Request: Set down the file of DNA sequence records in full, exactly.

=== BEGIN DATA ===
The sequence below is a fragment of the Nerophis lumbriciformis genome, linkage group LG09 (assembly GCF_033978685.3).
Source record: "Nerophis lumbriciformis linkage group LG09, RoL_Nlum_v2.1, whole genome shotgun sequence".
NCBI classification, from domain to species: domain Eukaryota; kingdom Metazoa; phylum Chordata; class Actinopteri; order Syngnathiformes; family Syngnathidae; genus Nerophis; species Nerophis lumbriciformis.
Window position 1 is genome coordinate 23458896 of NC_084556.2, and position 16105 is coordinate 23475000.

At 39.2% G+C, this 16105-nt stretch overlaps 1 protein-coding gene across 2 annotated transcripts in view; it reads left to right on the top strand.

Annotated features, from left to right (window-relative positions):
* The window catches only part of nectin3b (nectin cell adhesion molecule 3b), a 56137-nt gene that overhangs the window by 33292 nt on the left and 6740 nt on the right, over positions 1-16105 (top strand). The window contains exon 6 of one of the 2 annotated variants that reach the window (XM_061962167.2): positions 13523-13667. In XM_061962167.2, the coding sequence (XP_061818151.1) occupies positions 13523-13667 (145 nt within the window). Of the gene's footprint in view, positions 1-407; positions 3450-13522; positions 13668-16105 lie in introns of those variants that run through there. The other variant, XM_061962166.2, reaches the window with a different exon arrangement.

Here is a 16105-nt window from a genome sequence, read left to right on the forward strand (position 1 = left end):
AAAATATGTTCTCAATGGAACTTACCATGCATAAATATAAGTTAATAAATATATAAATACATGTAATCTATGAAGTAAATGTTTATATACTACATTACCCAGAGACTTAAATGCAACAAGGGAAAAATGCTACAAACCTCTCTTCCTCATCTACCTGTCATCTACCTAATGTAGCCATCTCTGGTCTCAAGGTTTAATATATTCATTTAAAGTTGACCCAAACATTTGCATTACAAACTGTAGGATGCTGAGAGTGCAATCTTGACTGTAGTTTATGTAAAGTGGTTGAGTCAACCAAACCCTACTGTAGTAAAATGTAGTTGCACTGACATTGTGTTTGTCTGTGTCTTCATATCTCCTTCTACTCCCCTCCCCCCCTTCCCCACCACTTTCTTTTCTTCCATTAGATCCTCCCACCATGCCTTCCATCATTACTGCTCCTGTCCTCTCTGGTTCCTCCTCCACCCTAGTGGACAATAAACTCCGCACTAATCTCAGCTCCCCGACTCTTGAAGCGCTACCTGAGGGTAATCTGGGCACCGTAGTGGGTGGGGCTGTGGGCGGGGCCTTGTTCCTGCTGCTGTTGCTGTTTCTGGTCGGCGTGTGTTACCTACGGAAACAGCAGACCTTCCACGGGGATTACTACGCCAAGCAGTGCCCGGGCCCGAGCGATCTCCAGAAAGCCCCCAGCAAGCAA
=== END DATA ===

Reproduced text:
The sequence below is a fragment of the Nerophis lumbriciformis genome, linkage group LG09 (assembly GCF_033978685.3).
Source record: "Nerophis lumbriciformis linkage group LG09, RoL_Nlum_v2.1, whole genome shotgun sequence".
NCBI classification, from domain to species: domain Eukaryota; kingdom Metazoa; phylum Chordata; class Actinopteri; order Syngnathiformes; family Syngnathidae; genus Nerophis; species Nerophis lumbriciformis.
Window position 1 is genome coordinate 23458896 of NC_084556.2, and position 16105 is coordinate 23475000.

At 39.2% G+C, this 16105-nt stretch overlaps 1 protein-coding gene across 2 annotated transcripts in view; it reads left to right on the top strand.

Annotated features, from left to right (window-relative positions):
* The window catches only part of nectin3b (nectin cell adhesion molecule 3b), a 56137-nt gene that overhangs the window by 33292 nt on the left and 6740 nt on the right, over positions 1-16105 (top strand). The window contains exon 6 of one of the 2 annotated variants that reach the window (XM_061962167.2): positions 13523-13667. In XM_061962167.2, the coding sequence (XP_061818151.1) occupies positions 13523-13667 (145 nt within the window). Of the gene's footprint in view, positions 1-407; positions 3450-13522; positions 13668-16105 lie in introns of those variants that run through there. The other variant, XM_061962166.2, reaches the window with a different exon arrangement.

Here is a 16105-nt window from a genome sequence, read left to right on the forward strand (position 1 = left end):
AAAATATGTTCTCAATGGAACTTACCATGCATAAATATAAGTTAATAAATATATAAATACATGTAATCTATGAAGTAAATGTTTATATACTACATTACCCAGAGACTTAAATGCAACAAGGGAAAAATGCTACAAACCTCTCTTCCTCATCTACCTGTCATCTACCTAATGTAGCCATCTCTGGTCTCAAGGTTTAATATATTCATTTAAAGTTGACCCAAACATTTGCATTACAAACTGTAGGATGCTGAGAGTGCAATCTTGACTGTAGTTTATGTAAAGTGGTTGAGTCAACCAAACCCTACTGTAGTAAAATGTAGTTGCACTGACATTGTGTTTGTCTGTGTCTTCATATCTCCTTCTACTCCCCTCCCCCCCTTCCCCACCACTTTCTTTTCTTCCATTAGATCCTCCCACCATGCCTTCCATCATTACTGCTCCTGTCCTCTCTGGTTCCTCCTCCACCCTAGTGGACAATAAACTCCGCACTAATCTCAGCTCCCCGACTCTTGAAGCGCTACCTGAGGGTAATCTGGGCACCGTAGTGGGTGGGGCTGTGGGCGGGGCCTTGTTCCTGCTGCTGTTGCTGTTTCTGGTCGGCGTGTGTTACCTACGGAAACAGCAGACCTTCCACGGGGATTACTACGCCAAGCAGTGCCCGGGCCCGAGCGATCTCCAGAAAGCCCCCAGCAAGCAA